New research shows that climate action is happening far too slowly for the world to meet its emissions-reduction targets – and in some cases, we’re moving in the entirely wrong direction.
To keep the window open to limit global warming to 1.5 C, countries need to accelerate transformation toward a net-zero emissions future across all sectors at a far faster pace than recent trends, according to a new report from World Resources Institute and ClimateWorks Foundation.
With concerted focus, the Biden administration can re-establish the United States as a climate leader and help propel the global fight against climate change.
Today the U.S. officially became the only country to abandon the Paris Agreement on climate change. The withdrawal comes a day after the U.S. election, the results of which are still unclear. If a U.S. administration sends a request to the United Nations to re-enter the accord, the country would again be party to the Paris Agreement after a period of 30 days. Following is a statement from Helen Mountford, Vice President, Climate & Economics, World Resources Institute.
Instead of incorporating climate change into our standing Investment Policy Statement (IPS), WRI developed a Climate Change Investment Statement to elaborate on how we integrate climate-related factors into our endowment portfolio.
President Xi Jinping's announcement at the UN that China intends to peak carbon dioxide emissions before 2030 and reach carbon neutrality before 2060 is one of the most significant signs of progress on tackling climate change since the 2015 Paris Agreement. Here are answers to four key questions about it.
This issue brief provides a synthesis of the papers produced under the Independent Global Stocktake’s (iGST) “Designing a Robust Stocktake” discussion series. It reviews ways to make the GST most effective within the confines of the structure already negotiated.
75 years ago, the United Nations was founded on the belief that countries must work together to address global issues. As the world faces climate change and the COVID-19 pandemic, some national governments are living up to this belief more than others — but crucial actors may be able to turn the tide.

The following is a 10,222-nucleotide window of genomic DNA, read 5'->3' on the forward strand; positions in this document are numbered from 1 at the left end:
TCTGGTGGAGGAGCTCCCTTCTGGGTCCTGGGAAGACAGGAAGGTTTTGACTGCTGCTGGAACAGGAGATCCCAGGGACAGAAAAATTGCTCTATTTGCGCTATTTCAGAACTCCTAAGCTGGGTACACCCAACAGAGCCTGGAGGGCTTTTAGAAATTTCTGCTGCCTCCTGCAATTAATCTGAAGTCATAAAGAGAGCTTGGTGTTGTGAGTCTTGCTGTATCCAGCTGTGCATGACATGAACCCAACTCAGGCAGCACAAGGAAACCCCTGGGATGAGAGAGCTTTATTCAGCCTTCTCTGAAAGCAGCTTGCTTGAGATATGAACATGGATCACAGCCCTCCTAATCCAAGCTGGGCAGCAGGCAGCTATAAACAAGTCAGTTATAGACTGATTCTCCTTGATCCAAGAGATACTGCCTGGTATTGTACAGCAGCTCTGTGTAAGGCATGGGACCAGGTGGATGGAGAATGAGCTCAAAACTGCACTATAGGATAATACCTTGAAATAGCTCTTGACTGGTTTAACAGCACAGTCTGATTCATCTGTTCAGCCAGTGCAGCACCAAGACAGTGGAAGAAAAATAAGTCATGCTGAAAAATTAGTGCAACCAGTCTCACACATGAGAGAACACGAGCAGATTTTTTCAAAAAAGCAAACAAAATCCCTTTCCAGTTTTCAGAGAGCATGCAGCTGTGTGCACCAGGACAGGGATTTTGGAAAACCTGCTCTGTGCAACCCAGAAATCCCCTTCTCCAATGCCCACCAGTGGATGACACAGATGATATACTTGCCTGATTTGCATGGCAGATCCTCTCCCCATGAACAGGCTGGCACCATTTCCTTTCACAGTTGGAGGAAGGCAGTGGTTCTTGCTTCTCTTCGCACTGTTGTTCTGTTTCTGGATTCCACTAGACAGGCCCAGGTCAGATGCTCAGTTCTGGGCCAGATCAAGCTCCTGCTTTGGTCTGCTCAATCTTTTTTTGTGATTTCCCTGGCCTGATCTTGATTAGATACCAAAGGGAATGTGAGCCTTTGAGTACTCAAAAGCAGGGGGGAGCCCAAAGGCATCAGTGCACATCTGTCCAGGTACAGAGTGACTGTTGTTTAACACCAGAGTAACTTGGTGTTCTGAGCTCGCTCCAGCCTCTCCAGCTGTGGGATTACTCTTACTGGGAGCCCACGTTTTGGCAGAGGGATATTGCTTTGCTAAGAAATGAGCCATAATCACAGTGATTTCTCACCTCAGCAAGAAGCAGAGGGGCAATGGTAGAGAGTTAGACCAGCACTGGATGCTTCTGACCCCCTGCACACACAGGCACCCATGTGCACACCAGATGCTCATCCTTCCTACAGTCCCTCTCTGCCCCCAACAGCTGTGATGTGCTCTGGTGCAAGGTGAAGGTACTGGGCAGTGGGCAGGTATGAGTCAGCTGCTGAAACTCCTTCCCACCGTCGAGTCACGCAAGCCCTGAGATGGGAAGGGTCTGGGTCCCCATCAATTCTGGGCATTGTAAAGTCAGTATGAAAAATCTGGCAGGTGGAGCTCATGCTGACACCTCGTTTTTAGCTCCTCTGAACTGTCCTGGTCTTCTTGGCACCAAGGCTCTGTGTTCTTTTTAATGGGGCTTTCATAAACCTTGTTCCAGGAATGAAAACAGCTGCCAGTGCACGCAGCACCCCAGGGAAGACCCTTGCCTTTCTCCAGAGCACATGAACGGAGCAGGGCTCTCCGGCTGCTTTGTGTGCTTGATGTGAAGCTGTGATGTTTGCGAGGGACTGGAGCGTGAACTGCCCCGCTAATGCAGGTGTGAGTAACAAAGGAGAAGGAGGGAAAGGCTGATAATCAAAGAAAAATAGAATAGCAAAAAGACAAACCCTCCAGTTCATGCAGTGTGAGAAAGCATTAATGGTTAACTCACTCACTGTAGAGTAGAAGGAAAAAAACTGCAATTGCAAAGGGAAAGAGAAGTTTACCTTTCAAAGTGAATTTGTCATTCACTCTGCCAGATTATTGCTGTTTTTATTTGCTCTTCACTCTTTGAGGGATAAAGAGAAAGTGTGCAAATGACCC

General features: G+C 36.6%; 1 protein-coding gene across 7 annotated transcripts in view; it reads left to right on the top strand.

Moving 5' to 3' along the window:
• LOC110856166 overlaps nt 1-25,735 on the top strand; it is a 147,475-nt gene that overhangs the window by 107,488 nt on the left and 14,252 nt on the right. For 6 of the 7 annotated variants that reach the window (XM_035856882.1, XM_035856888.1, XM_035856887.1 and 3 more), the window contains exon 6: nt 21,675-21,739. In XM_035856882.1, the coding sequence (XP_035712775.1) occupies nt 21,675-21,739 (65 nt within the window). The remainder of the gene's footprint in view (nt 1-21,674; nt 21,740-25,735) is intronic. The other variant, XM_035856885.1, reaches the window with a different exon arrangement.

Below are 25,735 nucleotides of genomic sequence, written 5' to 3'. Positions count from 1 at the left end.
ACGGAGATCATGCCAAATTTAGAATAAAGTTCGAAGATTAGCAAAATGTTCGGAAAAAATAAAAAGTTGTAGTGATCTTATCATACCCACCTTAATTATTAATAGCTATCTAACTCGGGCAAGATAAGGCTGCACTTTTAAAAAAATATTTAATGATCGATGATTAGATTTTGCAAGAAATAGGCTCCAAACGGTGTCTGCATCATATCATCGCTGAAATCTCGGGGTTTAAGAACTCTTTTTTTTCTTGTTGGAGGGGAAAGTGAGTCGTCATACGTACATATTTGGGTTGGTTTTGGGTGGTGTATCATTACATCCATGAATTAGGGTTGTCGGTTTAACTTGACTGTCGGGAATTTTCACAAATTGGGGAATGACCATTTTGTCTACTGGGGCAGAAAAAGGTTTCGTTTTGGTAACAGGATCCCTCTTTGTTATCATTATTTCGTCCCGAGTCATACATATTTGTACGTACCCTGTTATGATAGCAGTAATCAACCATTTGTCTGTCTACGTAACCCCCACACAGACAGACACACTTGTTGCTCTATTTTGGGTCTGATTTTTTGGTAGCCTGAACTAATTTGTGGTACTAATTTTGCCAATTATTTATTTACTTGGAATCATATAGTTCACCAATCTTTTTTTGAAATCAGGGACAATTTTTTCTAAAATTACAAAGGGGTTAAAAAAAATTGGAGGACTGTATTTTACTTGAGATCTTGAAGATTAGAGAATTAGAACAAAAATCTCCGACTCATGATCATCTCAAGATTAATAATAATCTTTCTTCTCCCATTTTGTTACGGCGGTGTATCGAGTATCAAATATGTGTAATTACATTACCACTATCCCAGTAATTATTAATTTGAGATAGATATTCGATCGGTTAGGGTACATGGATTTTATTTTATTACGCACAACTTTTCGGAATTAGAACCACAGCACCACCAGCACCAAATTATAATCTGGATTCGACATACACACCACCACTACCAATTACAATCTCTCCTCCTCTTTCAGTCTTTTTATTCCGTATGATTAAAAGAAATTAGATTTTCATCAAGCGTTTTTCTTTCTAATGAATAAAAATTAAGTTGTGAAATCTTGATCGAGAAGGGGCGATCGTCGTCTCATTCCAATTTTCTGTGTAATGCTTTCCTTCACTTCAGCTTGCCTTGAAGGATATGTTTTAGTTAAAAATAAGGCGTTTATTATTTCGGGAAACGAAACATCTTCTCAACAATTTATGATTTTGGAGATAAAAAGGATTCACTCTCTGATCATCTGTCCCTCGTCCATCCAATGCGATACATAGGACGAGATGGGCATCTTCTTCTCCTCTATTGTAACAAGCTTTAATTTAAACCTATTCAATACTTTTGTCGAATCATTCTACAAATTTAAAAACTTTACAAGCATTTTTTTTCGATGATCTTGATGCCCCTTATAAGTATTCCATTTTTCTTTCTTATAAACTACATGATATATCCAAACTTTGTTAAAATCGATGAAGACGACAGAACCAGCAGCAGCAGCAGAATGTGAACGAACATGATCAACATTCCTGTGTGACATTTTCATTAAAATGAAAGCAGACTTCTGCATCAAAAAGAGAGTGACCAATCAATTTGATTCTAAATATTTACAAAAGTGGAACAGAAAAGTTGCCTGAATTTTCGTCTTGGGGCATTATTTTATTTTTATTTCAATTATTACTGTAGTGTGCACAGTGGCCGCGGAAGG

The Business Roundtable (BRT), an association of chief executive officers from more than 200 leading companies - representing every sector of the economy - issued a call for ambitious action on climate change. In “Addressing Climate Change: Principles and Policies,” BRT calls on the federal government, including Congress, to enact climate policies in line with the US commitment to the Paris Agreement. Following is a statement from Dr. Andrew Steer, President & CEO, World Resources Institute:
This paper aims is a resource for national policymakers that are considering, designing and communicating net-zero targets. It provides recommendations for targets that are in line with the latest climate science and Paris Agreement temperature goals as well as an overview of countries’ targets to date.
As countries consider how to step up climate ambition while dealing with the coronavirus pandemic, Chile leads by example with a new national climate commitment, or NDC.
2020 was supposed to be a decisive year for climate action. Countries were expected to put forward new, more ambitious climate plans (NDCs) in accordance with the Paris Agreement on climate change, then COVID-19 happened.
Since the landmark Paris Agreement on climate change, adopted in 2015 and signed by 175 countries on Earth Day the following year, global momentum to tackle the climate emergency has been building. But progress hasn't been nearly fast enough.
The Trump Administration's continued rollback of environmental regulations threatens to undermine the legacy of Earth Day and to compound health and economic damage from the COVID-19 pandemic.
Japan's newly announced climate plan is no stronger than the one it submitted five years ago. It fails to grasp the seriousness of climate impacts for Japan or the significant economic opportunities available by pursuing a low-carbon future.
This report is dedicated to supporting countries in implementing their NDCs.
Marshall Islands, Suriname, Norway and Moldova are the first countries to submit an enhanced "nationally determined contribution," or NDC. The Paris Agreement on climate change calls on countries to submit stronger NDCs every five years, beginning in 2020.
In this critical year for climate action, more than 800 companies have committed to set science-based targets to reduce their greenhouse gas emissions in line with the Paris Agreement. This is a hopeful sign, but not enough. Financial institutions are the vital link to enable the system-wide change we need.
The Sustainability Index for Landscape Restoration introduced in this report is a field-tested tool for measuring the impact of restoration efforts. It offers easy-to-use visual metrics to display biophysical and socioeconomic indicators that measure the health of a landscape. It also describes how these metrics have been used to convene dialogues among diverse stakeholders who must actively collaborate to restore the land.
On January 15, WRI Senior Fellow Taryn Fransen testified in a hearing before the U.S. House of Representatives Committee on Science, Space, & Technology. The hearing, titled “An Update on the Climate Crisis: From Science to Solutions,” examined the current state of climate science and solutions to the climate challenge. Taryn’s testimony focused on the United Nations Emissions Gap Report and the role the United States could play in closing the emissions gap.